You push against it, trying to bring your system back to equilibrium. Any time there is a change in a system  (your relationship is a system) the unchanged parts of the system react by trying to pull the system back to equilibrium. What does this look like in your relationships? A power struggle. Your reaction is often to assert yourself more, push your wants and needs on the other to make them fall into line like before, but what happens is the opposite. They push back and now your relationship is firmly into the first stage of change.

Power struggles suck. You argue or give the silent treatment in an effort to bend their will or express your stance. You often don’t say the real, necessary words- “I’m scared, I don’t know how to do this role, I’m sad, I miss the old us.” Instead, you blame. Feelings get hurt and distance grows.

OR you can do something different.

2. Accept that you are seeing your child, partner, mother or friend differently.

They are changing and you are learning more about them as changes happen. It’s okay if there is a part of you that is repulsed or fearful of seeing them through this new lens. It is not a verdict for your future, but it is the result of a shifting view.

The key ingredient to navigating change in relationships is a decision that you will accept the person in front of you, not try to change them- that you will give them space to grow, even if it isn’t in the direction that you would like, that you put your faith in God, not people- even those you love dearly.

When your relationship is changing what do you do? Instead of focusing on change, focus on understanding them better because all behavior makes sense in its context.

And as your focus on understanding them, ask yourself, why do I want to fight against this change? Is this relationship worth weathering it? Sometimes, like with your relationship with your child, the answer is a no-brainer. Sometimes, it takes some deep soul searching.

Remember, we always have choices to make. You are not a helpless victim to anyone’s shift. You can choose to ride out the storm, recognizing that things are shifting or you can say, no thank you very much and hop off the ride.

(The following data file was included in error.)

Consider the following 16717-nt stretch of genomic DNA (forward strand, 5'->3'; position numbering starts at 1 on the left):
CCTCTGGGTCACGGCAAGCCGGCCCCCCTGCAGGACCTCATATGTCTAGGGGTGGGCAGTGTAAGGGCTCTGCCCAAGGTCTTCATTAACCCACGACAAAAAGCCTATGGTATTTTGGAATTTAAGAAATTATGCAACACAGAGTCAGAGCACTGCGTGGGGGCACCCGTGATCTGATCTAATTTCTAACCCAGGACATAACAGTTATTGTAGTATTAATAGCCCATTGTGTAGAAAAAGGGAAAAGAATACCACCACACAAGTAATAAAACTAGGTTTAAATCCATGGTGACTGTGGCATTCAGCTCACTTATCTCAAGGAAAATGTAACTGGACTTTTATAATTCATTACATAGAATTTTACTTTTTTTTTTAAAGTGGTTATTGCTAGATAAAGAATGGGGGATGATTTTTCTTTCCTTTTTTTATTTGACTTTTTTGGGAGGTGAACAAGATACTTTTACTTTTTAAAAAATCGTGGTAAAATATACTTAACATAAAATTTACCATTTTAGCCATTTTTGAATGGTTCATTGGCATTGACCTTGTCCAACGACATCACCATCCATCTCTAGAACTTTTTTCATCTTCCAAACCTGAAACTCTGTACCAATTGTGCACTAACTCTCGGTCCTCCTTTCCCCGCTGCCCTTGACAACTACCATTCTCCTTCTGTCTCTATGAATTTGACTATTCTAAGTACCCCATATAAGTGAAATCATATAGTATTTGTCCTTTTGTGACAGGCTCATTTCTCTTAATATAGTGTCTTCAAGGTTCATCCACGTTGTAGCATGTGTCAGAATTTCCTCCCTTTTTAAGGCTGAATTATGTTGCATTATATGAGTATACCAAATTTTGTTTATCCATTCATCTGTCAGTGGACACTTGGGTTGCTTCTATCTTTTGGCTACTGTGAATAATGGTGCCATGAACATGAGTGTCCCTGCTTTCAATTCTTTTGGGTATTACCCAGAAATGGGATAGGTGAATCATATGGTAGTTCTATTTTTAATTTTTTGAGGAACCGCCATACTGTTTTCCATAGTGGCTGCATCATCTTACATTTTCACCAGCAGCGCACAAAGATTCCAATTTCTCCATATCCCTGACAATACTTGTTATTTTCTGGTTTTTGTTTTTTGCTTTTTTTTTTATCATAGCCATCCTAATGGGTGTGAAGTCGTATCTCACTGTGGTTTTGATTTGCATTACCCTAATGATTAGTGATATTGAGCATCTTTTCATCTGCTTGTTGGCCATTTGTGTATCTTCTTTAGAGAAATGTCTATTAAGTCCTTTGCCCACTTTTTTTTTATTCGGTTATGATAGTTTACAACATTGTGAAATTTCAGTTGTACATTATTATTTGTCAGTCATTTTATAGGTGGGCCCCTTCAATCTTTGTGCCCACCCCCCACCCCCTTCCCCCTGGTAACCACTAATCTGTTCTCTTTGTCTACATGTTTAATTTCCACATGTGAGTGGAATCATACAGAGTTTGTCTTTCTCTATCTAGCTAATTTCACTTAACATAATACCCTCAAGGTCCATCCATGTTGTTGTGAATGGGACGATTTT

Some changes aren’t always healthy and boundaries need to be erected.

No, husband, it’s not okay if you want to have an open relationship. No, child, I will not support you choosing addiction,

But when it’s not a boundary issue, but rather a change and growth issue- when you’re losing control or feel left out and abandoned, then it’s your time to ask the hard questions- What are you afraid of? What needs aren’t being met anymore? How can you fill those yourself?

This is a time not just to re-discover your person, but to re-discover yourself and your strength. Think back to past changes and what got you through those times. Envision your healthiest self showing up in this relationship in the future. Remind yourself that your spouse can change and not change their love for you. Remind yourself that you’ve poured good things into your child and even if they veer off the path, you are the beacon that will bring them back.

Remind yourself that good friendships can withstand the storms. Remember that your presence is a valuable influence, even if it feels less so now. Choose to be your best cheerleader.

And last, be kind. Be kind to yourself as you grieve the loss of change. All of your feelings are good and the less judgement the better. Be kind to your person as you accept what you would rather not, be kind to others who may be weathering this change along with you. Pause, reflect, talk to a trusted friend. Focus on cultivation strength always, but never require it.

And I will leave you with this quote:

Any change, even a change for the better is always accompanied by discomfort.
-Arnold Bennett


You’ve got this, my friend.